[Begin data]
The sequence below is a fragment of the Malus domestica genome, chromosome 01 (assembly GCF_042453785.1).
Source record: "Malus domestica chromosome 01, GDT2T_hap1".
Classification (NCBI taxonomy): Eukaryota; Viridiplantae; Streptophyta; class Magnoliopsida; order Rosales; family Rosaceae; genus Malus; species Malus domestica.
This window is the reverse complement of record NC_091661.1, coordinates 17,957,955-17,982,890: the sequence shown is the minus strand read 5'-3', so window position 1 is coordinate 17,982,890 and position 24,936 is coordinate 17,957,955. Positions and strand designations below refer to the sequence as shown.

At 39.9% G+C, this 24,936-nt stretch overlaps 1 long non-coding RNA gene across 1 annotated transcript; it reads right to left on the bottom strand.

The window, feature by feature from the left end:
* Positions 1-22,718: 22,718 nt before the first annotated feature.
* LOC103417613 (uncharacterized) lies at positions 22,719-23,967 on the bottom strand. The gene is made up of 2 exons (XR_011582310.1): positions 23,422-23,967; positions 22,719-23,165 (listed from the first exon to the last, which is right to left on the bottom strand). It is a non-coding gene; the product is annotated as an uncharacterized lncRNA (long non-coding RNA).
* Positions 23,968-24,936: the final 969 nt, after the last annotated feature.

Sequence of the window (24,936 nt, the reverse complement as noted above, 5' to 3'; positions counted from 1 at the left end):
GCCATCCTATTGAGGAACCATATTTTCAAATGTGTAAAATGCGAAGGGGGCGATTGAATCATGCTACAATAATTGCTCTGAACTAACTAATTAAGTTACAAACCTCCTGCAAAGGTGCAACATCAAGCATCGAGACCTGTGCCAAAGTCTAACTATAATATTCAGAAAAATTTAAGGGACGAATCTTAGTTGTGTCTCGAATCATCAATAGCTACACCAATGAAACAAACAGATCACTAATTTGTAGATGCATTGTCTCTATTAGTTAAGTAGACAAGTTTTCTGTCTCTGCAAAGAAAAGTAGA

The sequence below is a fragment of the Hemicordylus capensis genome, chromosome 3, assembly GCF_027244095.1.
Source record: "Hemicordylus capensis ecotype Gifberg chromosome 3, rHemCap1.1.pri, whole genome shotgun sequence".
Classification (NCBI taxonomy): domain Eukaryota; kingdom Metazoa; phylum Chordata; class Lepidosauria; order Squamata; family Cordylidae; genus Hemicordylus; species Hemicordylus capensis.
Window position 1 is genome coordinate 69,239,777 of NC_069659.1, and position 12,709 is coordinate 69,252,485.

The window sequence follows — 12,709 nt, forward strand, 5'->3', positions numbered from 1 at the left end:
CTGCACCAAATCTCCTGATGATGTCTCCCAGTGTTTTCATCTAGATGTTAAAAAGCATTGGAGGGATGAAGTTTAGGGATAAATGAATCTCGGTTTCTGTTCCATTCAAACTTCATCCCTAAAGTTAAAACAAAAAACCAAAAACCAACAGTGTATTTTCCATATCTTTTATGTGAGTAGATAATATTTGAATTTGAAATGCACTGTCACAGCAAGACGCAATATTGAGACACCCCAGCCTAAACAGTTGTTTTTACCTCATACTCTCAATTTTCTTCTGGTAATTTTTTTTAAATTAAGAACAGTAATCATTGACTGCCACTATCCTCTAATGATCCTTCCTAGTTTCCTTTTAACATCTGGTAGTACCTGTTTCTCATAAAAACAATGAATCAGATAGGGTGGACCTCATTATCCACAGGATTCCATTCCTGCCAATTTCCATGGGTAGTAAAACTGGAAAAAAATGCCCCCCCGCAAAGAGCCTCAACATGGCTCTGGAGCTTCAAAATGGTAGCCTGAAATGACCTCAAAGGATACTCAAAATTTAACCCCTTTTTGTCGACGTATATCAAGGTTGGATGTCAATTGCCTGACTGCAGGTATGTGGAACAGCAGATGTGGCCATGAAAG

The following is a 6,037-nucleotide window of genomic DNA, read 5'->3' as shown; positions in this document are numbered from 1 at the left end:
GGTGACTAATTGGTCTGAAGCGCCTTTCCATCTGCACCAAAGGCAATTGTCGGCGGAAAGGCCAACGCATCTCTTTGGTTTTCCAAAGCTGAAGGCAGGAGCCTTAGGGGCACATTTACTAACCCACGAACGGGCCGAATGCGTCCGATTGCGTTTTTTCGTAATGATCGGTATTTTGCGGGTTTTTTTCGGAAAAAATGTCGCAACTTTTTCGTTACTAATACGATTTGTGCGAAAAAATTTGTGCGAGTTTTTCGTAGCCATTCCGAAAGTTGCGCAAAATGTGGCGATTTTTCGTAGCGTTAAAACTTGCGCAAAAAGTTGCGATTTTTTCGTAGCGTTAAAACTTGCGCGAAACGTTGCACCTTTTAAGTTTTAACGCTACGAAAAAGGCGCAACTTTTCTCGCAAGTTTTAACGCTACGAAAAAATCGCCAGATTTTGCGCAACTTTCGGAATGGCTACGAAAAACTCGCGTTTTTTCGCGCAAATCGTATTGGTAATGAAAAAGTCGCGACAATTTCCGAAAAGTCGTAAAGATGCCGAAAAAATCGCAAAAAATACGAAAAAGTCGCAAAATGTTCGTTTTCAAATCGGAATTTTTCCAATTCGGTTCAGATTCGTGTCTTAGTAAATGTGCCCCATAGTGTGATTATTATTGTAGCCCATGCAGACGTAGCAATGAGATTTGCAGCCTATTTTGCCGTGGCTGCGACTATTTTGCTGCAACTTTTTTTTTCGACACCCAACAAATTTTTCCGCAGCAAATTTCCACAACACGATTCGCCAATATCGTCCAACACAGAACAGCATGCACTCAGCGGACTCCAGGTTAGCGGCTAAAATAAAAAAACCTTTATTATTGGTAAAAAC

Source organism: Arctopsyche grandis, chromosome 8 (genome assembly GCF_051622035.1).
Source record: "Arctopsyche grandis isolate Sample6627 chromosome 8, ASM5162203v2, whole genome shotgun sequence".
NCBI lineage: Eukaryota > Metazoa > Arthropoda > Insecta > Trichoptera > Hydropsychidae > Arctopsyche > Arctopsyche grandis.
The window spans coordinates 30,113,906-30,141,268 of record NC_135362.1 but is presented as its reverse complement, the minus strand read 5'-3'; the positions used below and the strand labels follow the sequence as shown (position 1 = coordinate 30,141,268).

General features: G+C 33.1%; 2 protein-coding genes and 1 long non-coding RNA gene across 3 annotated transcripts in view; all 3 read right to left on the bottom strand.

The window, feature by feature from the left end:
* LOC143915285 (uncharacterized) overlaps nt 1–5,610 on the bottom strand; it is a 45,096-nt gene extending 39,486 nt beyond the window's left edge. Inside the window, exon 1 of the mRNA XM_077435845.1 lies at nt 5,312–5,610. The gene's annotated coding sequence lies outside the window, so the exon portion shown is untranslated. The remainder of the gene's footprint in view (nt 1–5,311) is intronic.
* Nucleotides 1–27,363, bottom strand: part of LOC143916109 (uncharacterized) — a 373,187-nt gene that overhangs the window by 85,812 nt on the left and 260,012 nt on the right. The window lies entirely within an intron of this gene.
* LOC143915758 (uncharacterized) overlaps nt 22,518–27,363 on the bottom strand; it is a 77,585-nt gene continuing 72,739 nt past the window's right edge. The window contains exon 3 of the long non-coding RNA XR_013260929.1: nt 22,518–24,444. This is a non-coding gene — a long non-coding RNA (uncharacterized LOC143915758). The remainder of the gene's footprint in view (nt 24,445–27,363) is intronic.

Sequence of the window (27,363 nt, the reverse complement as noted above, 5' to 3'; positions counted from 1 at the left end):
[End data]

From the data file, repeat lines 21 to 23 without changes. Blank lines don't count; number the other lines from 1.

Source record: "Arctopsyche grandis isolate Sample6627 chromosome 8, ASM5162203v2, whole genome shotgun sequence".
NCBI lineage: Eukaryota > Metazoa > Arthropoda > Insecta > Trichoptera > Hydropsychidae > Arctopsyche > Arctopsyche grandis.
The window spans coordinates 30,113,906-30,141,268 of record NC_135362.1 but is presented as its reverse complement, the minus strand read 5'-3'; the positions used below and the strand labels follow the sequence as shown (position 1 = coordinate 30,141,268).